The Sound Chip inside the Oric is the AY-3-8912. This was a very popular sound chip back in the early 80's which was used in the Intellivision, Vectrex, MSX, Colour-Genie, Sinclair Spectrum 128/+2/+3, Amstrad CPC and Atari-ST.
The hardware consists of an 8 bit bus which is connected (on the Oric) to Port A of the VIA 6522 Chip. This appears at location $030F in the Oric memory map and for labeling conventions known as via_porta.
Port A also appears as the Printer Port which was also used for many Joystick Interfaces.
The 8-Bit bus may hold the AY Register number, AY Register Write, AY Register Read or Inactive/Disabled depending on the states of the two control lines. These control lines are known as CA2/CB2 in the VIA 6522 and BC1/BDIR on the AY-3-8912.
|CA2||CB2||AY Data State|
|0||1||Write AY Register Data|
|1||0||Read AY Register Data|
|1||1||Write AY Register Number|
CA2/CB2 logic levels may be set in the Peripheral Control Register or via_pcr at location $030C.
|Bit Pattern||Operation||Effective Output|
|000||Input Negative Active Edge||1|
|001||Independant Interrupt Input Negative Active Edge||1|
|010||Input Positive Active Edge||1|
|011||Independant Interrupt Input Positive Active Edge||1|
|101||Pulse Output(Pulse Mode)||-|
For simple programming of these lines, only modes 110 and 111 will ever be used.
The AY expects the Register to be selected before any data is is sent to it. It remembers the last Register selected to know where to put the data.
So to write a Value to an AY register, we would use the following code.
;First place the register number onto VIA Port A LDA AYRegisterNumber STA via_porta ;Then set control lines to Register Number state LDA #ayc_Register STA via_pcr ;We have to set control lines to Inactive after LDA #ayc_Inactive STA via_pcr ;Before we place the Register data on the bus LDA AYRegisterValue STA via_porta ;The set control lines to Register Data State LDA #ayc_Write STA via_pcr ;And finally set control lines inactive again LDA #ayc_Inactive STA via_pcr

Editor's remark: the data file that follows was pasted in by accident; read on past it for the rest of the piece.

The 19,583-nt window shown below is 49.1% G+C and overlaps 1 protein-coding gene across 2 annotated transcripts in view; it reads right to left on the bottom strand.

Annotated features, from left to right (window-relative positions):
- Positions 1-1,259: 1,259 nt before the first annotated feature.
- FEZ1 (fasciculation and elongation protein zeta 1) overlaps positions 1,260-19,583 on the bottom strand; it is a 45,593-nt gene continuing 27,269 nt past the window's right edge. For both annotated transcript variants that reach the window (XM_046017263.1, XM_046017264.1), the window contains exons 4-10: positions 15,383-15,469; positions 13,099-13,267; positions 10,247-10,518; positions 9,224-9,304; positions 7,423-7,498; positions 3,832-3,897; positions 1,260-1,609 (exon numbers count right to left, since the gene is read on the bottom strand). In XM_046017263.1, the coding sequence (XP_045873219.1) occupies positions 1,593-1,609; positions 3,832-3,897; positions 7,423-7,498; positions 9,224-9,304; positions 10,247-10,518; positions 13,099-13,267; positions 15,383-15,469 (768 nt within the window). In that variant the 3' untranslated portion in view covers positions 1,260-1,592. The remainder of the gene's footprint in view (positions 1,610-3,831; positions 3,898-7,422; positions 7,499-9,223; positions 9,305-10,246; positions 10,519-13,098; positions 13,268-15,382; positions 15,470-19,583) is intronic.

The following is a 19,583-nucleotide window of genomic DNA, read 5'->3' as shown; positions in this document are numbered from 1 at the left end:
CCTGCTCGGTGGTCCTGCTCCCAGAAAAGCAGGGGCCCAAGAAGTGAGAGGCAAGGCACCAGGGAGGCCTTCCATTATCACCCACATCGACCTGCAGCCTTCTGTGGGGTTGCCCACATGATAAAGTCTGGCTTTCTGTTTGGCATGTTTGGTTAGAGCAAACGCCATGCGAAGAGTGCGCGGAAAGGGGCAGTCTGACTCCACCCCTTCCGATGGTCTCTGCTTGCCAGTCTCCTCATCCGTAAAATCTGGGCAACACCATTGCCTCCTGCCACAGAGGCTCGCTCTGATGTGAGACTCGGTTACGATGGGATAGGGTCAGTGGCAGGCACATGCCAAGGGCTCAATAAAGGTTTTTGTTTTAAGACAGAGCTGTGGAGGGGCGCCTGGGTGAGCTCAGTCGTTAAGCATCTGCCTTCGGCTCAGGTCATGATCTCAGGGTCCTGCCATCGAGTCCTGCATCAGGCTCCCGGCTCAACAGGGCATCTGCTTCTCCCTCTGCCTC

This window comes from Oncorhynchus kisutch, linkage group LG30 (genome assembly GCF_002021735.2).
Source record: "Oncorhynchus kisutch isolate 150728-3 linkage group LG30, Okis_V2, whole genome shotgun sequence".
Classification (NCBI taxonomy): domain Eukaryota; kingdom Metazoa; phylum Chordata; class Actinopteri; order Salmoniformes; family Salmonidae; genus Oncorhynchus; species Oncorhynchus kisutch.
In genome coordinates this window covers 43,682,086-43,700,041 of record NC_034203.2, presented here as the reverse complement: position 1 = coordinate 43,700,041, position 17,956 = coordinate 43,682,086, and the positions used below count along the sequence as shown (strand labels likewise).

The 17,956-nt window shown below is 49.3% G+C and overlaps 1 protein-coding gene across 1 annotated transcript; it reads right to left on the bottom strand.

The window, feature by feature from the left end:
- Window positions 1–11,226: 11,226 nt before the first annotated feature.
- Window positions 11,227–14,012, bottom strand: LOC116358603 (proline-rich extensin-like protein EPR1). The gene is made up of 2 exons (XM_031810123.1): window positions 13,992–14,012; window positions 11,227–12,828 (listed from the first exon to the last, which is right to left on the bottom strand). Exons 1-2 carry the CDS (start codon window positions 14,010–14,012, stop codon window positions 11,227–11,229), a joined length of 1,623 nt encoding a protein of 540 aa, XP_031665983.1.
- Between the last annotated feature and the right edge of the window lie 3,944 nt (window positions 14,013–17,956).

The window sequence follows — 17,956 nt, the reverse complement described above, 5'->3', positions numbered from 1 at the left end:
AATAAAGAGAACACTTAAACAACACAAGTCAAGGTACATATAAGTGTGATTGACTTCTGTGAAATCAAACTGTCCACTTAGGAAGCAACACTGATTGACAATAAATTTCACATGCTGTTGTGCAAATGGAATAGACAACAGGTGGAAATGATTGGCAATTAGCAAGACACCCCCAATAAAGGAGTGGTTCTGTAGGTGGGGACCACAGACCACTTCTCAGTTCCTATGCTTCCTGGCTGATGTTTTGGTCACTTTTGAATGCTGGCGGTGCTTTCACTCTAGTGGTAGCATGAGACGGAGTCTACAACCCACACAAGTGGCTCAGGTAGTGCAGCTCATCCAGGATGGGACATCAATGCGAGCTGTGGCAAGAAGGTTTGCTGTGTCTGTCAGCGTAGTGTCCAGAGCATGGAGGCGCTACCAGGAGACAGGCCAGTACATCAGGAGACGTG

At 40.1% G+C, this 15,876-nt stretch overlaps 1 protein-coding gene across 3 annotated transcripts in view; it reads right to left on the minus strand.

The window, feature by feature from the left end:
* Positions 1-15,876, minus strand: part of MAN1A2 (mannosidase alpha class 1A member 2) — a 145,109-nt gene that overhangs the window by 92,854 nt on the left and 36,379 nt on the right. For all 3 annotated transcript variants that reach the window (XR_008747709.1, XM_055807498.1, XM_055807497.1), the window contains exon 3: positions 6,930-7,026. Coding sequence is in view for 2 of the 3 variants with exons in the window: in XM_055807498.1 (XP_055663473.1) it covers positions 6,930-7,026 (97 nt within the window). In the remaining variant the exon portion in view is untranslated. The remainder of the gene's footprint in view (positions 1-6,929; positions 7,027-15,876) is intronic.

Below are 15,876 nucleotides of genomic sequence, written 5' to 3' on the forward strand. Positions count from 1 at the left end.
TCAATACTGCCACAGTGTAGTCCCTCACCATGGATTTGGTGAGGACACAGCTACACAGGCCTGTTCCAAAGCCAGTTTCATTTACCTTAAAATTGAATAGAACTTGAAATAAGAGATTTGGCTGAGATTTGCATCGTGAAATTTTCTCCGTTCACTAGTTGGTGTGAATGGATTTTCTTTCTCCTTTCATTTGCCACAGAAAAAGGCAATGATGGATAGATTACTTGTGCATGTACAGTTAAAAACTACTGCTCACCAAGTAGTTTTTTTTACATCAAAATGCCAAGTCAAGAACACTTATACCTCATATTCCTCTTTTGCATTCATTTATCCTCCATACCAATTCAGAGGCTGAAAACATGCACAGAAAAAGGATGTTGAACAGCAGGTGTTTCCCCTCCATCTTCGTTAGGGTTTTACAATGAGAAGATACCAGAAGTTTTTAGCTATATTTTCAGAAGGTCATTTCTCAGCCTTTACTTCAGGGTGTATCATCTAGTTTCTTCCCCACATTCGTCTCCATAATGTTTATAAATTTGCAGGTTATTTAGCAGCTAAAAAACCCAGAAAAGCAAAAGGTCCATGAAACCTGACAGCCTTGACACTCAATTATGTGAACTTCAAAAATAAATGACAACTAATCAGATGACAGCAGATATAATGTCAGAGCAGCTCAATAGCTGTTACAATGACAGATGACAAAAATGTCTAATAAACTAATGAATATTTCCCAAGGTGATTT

There are some ways we can optimise this code, both in the code itself and also through the way we access the control lines. See advanced_ay_access for the latter.
By using the X register we can reduce the lines by one row..
;First place the register number onto VIA Port A LDA AYRegisterNumber STA via_porta ;Then set control lines to Register Number state LDA #ayc_Register STA via_pcr ;We have to set control lines to Inactive after LDX #ayc_Inactive STX via_pcr ;Before we place the Register data on the bus LDA AYRegisterValue STA via_porta ;The set control lines to Register Data State LDA #ayc_Write STA via_pcr ;And finally set control lines inactive again STX via_pcr
The AY-3-8912 Sound Chip contains 15 Registers which are usually numbered from 0 to E (Hexadecimal).
|AY-3-8912 Register Array|
|0||Channel A Tone Period LSB||B7||B6||B5||B4||B3||B2||B1||B0|
|1||Channel A Tone Period MSB||B11||B10||B9||B8|
|2||Channel B Tone Period LSB||B7||B6||B5||B4||B3||B2||B1||B0|
|3||Channel B Tone Period MSB||B11||B10||B9||B8|
|4||Channel C Tone Period LSB||B7||B6||B5||B4||B3||B2||B1||B0|
|5||Channel C Tone Period MSB||B11||B10||B9||B8|
|8||Channel A Amplitude||EG||B3||B2||B1||B0|
|9||Channel B Amplitude||EG||B3||B2||B1||B0|
|A||Channel C Amplitude||EG||B3||B2||B1||B0|
|B||Envelope Period LSB||B7||B6||B5||B4||B3||B2||B1||B0|
|C||Envelope Period MSB||B7||B6||B5||B4||B3||B2||B1||B0|
|E||I/O Port A(Key Column)||B7||B6||B5||B4||B3||B2||B1||B0|
Whilst the EG has limited use in monostable (single shot) mode when set to Bistable a limited range of very low Periods permit the EG to become a waveform generator to produce Sawtooth and Triangle waveforms. When mixed with a chip channel the EG can produce some interesting sounds best suited to Bass sounds.
The range of notes available when using the EG in this way is shown in the next diagram. Each Note corresponds to the BASIC MUSIC octave, however the actual frequency has also been provided for reference.
|Note||Triangle Envelope Period||Sawtooth Envelope Period||Frequency (Herz)|
These registers provide 3 channels of Tone.